AnonymousOctober 1, 1998 at 6:33 pmPost count: 93172
Just received my third phone call today to talk about test levels and had to do some explanation of test results. Now before you all go nut bar on me about practicing medicine let me explain. I basically tell the folks what they are trying to tell me is pretty much useless information.
For example “Hi Jake, I just got five units of rain and want to know how that relates to your area” What the heck does units of rain mean? Was it measured in inches, centimeters, at the start of a storm or at the end? Kind of the same thing if someone calls and says my TSH was 2.3.. OK 2.3 related to what?? Was the blood drawn right after your pills and do you have your blood drawn at the same time, every time? Did you change meds in the past two weeks? It all has an effect on the outcome. My 2.3 TSH may be someone else’s 5.4. See what we mean??
Each lab uses a different set of measurements for TSH, T3 and T4 levels. Unless they tell you what that lab considers the “Normal or average” range the figures are pretty much useless to any one else. That is why when someone posts my level was XXX is that OK ? We can’t possible tell you if it is or not. Now if you post your levels and what the lab shows as the normal range we may be able to provide some insight into the meaning but we cannot interpret them for you. So if we do not seem to be willing to talk about levels without knowing the particulars that is why. Talk over the results with your doctor. Find out if they use the same lab to process the blood work every time. I found out the hard way. I had a doctor that had different labs pick up his blood work. So each lab had different ranges and they were always changing my meds based upon on the results. I did not get stabilized while with that doctor. Changed doctors who used the same lab every time. Also have my blood drawn at the same time of day and the same number of hours after my meds. It does make a difference.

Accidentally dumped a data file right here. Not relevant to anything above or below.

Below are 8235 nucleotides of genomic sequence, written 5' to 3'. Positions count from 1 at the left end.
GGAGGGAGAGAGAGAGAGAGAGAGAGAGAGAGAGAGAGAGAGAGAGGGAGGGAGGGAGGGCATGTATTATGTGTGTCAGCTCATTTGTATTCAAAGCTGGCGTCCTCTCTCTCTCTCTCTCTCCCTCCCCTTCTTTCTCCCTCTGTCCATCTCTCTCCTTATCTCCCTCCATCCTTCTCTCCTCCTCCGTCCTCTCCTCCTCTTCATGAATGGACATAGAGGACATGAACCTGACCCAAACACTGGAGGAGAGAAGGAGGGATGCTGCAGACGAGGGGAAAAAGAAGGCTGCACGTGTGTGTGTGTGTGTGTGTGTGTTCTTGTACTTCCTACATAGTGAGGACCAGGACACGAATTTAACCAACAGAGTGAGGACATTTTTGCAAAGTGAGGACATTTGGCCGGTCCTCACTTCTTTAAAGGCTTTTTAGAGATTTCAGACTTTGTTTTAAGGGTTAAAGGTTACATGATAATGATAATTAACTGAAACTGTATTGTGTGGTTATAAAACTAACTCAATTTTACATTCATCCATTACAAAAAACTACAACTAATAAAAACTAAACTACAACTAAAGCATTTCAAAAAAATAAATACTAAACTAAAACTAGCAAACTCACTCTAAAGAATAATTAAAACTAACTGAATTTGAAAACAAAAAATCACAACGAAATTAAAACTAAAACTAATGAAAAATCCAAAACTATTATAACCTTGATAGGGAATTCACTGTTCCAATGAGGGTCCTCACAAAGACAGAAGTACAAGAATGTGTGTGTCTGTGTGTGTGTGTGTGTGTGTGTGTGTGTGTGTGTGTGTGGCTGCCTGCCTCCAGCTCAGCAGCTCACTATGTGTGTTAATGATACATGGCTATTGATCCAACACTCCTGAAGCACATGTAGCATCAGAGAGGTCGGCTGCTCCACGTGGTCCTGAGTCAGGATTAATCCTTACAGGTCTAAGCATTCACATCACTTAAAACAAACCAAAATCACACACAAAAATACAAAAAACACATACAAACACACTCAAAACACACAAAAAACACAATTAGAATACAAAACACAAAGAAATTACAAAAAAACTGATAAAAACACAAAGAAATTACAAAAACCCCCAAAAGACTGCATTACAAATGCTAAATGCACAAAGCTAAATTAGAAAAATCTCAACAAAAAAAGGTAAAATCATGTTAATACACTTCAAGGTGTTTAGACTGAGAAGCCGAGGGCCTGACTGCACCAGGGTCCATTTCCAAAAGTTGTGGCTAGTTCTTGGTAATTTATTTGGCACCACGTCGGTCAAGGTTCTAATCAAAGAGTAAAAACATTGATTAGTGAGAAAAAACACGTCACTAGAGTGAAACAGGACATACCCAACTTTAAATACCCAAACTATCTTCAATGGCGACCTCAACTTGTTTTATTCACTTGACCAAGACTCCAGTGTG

As my new Endo says. Always use the same lab. If they do the test differently it is constantly different and you can draw a conclusion from that. Hope this helps some. Took about 5 years before I had that explained to me. Now I know what to look for in my blood tests. Also ask for the TSH, T3 and T4 tests. HMO’s are beginning to want to test only TSH levels because it is a cheap test. It does not give the whole picture.
I hope this helped some.
JakeAnonymousNovember 30, 1998 at 3:15 pmPost count: 93172
I’ve been doing realy well since Dr. switched me from synthroid to thyrolar– now my recent tsh comes back “below detectable levels”– could any informed person out there tell me what this means? ASAP please! Dr. will be calling back soon. Thanks.
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